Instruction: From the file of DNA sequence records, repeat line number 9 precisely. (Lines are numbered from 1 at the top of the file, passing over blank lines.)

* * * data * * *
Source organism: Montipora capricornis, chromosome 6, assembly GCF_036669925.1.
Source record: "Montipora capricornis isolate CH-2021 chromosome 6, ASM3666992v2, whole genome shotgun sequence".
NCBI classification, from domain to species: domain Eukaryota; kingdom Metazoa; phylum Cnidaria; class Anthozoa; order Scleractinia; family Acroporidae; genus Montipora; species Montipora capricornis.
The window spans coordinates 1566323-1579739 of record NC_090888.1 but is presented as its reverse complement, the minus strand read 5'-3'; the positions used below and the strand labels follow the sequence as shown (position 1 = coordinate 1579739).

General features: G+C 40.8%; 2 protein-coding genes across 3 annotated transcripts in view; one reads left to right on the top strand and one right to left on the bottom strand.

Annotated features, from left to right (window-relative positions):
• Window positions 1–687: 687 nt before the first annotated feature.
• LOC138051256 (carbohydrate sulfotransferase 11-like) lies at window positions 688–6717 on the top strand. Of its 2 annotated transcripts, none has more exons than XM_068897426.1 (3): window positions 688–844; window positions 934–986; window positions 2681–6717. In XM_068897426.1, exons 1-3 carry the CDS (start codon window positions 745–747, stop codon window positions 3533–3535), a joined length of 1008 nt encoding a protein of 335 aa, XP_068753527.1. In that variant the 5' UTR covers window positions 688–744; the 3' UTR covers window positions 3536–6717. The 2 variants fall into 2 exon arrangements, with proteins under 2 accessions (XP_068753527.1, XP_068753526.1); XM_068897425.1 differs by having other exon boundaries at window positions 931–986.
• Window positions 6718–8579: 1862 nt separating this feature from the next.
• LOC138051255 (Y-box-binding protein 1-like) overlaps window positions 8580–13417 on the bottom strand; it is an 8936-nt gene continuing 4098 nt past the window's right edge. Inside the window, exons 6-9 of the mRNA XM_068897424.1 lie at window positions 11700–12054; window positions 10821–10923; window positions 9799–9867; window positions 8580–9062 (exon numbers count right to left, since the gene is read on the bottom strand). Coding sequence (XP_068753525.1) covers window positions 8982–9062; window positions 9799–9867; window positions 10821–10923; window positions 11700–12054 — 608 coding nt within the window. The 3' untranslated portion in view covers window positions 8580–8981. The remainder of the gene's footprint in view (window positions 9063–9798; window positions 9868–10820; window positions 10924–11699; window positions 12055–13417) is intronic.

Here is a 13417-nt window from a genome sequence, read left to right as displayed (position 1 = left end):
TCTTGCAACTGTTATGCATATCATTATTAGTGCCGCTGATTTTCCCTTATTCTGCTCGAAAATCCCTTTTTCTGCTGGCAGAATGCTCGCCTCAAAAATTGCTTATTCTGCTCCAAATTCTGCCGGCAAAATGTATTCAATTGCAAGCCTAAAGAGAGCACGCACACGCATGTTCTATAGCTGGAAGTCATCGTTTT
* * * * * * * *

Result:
• Window positions 6718–8579: 1862 nt separating this feature from the next.